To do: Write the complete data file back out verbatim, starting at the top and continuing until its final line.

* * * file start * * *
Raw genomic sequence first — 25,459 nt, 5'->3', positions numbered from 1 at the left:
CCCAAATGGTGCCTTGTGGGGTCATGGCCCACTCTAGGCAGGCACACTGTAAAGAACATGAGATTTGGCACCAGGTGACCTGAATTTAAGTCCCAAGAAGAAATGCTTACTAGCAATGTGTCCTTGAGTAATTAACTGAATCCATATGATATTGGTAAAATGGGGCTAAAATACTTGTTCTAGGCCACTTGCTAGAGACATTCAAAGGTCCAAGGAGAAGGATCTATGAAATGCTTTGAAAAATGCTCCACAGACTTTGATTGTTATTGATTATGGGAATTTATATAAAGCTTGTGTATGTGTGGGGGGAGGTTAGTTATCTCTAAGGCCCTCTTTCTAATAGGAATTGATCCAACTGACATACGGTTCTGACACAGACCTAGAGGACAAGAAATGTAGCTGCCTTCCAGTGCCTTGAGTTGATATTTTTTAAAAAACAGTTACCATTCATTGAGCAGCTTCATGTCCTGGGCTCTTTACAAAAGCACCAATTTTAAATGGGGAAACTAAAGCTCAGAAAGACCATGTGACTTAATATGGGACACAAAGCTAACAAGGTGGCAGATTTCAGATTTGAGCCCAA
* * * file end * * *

Raw genomic sequence first — 25,459 nt, 5'->3', positions numbered from 1 at the left:
CCCAAATGGTGCCTTGTGGGGTCATGGCCCACTCTAGGCAGGCACACTGTAAAGAACATGAGATTTGGCACCAGGTGACCTGAATTTAAGTCCCAAGAAGAAATGCTTACTAGCAATGTGTCCTTGAGTAATTAACTGAATCCATATGATATTGGTAAAATGGGGCTAAAATACTTGTTCTAGGCCACTTGCTAGAGACATTCAAAGGTCCAAGGAGAAGGATCTATGAAATGCTTTGAAAAATGCTCCACAGACTTTGATTGTTATTGATTATGGGAATTTATATAAAGCTTGTGTATGTGTGGGGGGAGGTTAGTTATCTCTAAGGCCCTCTTTCTAATAGGAATTGATCCAACTGACATACGGTTCTGACACAGACCTAGAGGACAAGAAATGTAGCTGCCTTCCAGTGCCTTGAGTTGATATTTTTTAAAAAACAGTTACCATTCATTGAGCAGCTTCATGTCCTGGGCTCTTTACAAAAGCACCAATTTTAAATGGGGAAACTAAAGCTCAGAAAGACCATGTGACTTAATATGGGACACAAAGCTAACAAGGTGGCAGATTTCAGATTTGAGCCCAA